Newmont Fends Off Barrick's Hostile Bid, But Only for Two Years
(Bloomberg) -- Newmont Mining Corp. managed to fend off a hostile bid by Barrick Gold Corp. by agreeing to a joint venture around the two companies’ projects in Nevada. That should shield the Colorado-based miner from an unwanted offer from its recent suitor, for at least two years.
“We won’t be going to buy each other’s shares and enter into any hostilities for the next two years,” Barrick Chief Executive Officer Mark Bristow said in a telephone interview Monday. The only way a full merger could occur within that period would be if it were “friendly,” he said.
The agreement to end Barrick’s $17.8 billion hostile bid for Newmont was reached after the companies opted to pursue a joint venture around their Nevada projects. In reaching that pact, Newmont accorded Barrick a 61.5 percent stake in the venture, up from the 55 percent offered last week.
Barrick’s decision to withdraw its bid allows Newmont to focus on securing shareholder approval for its offer to buy Goldcorp Inc. Newmont has repeatedly said the that deal makes more sense than a merger with Barrick.
“They’ve stood down and they’re going to be very focused on their integration process,” Newmont CEO Gary Goldberg said in a phone interview. “We’re going to be very focused on supporting that and then also moving forward with Goldcorp.”
Barrick had criticized Newmont’s plans to merge with Goldcorp as value-destructive but when asked Monday, Bristow said he no longer has any comment on the deal. That said, Barrick is partners with Goldcorp at a mine in the Dominican Republic so a Newmont-Goldcorp deal would create a JV with Newmont and Barrick there.
“At the end of the day, if Gary progresses with Goldcorp, he becomes my partner in Dominican Republic,” Bristow said. “It would be good for the industry if that happened. Maybe I’ve started a trend”
Barrick gained 1.5 percent to $13.125 at 11:22 a.m. in New York trading. Newmont was down 2.3 percent to $32.95.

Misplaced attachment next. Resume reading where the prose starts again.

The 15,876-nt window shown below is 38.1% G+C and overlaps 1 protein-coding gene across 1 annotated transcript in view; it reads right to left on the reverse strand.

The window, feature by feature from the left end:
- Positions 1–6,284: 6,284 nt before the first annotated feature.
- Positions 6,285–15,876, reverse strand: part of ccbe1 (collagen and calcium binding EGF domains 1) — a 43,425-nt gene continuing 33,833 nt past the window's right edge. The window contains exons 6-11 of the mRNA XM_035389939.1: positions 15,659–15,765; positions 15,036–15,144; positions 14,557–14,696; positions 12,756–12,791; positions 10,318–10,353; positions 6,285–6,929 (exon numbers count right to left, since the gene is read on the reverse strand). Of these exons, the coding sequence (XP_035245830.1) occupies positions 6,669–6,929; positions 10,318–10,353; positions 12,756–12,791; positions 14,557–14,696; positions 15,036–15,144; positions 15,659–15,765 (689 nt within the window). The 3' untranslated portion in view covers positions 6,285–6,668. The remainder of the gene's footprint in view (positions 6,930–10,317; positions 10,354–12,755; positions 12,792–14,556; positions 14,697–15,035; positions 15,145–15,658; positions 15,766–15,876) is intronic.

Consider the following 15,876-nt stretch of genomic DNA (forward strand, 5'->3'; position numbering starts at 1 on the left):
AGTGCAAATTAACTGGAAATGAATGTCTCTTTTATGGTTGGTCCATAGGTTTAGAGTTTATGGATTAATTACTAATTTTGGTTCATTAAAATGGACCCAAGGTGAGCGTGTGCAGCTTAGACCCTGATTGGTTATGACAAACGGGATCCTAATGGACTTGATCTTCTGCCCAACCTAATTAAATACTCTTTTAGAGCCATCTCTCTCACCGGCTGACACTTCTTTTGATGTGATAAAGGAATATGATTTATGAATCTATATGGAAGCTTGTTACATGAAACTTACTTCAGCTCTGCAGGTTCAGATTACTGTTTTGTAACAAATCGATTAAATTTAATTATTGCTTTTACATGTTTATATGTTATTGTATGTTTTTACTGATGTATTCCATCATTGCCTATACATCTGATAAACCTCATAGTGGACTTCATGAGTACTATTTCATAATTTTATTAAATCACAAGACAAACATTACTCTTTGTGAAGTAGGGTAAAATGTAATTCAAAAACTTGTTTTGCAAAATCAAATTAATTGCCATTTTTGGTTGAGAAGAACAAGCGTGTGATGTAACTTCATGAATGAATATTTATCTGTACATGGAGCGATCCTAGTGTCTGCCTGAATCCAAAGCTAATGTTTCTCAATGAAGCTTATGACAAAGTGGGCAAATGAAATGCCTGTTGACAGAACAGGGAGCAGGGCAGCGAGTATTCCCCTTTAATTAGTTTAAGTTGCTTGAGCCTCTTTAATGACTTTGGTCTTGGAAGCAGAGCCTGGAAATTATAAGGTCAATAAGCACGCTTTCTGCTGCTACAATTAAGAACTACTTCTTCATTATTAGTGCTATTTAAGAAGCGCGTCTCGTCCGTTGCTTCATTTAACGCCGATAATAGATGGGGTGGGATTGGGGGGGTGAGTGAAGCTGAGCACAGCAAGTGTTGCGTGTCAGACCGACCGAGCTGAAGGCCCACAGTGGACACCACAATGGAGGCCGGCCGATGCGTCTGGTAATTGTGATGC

Barrick and Newmont said in 2014 that there was plenty of hidden gold still to be uncovered in Nevada, which accounted for a third of their output then, and produced more of the metal than South Africa and Chile combined. The Nevada complex would be the biggest gold producing asset in the world, Bristow told analysts.
From the beginning, Bristow had said that the bulk of the $7 billion synergies he envisioned from a merger with Newmont would come from the two companies’ projects in Nevada but insisted that Barrick operate the mine and have the larger stake. In a joint presentation to shareholders the companies said they expect $4.7 billion in synergies from the JV.
“We want these companies to really focus on realizing these synergies,” said Simon Jaeger, a portfolio manager at Flossbach von Storch AG, one of the top five shareholders of both companies. “We weren’t focused too much on the format. We were not in favor of the merger or a big transaction or a JV per se.”
There is no urgent need to sell assets covered by the joint venture, according to Goldberg. “That would be something we’d work through as part of the overall joint venture arrangement," he said in a telephone interview Monday. "But I think that’s probably down the road a ways.”
Bristow said there are opportunities to expand the partnership within Nevada and beyond but he does not expect asset sales as part of the JV."
“This isn’t about personalities,” Goldberg said. “This is about working together and delivering on behalf of all of our stakeholders. So that’s it for the relationship talk.”
In September, industry leader Barrick agreed to buy Randgold Resources Ltd. for $5.4 billion.
These deals are transformative and should be a model for the industry, said Bristow, who officially took the helm of Barrick on January 1st.
“You can’t tell me that I’ve sat on my hands,” he said.
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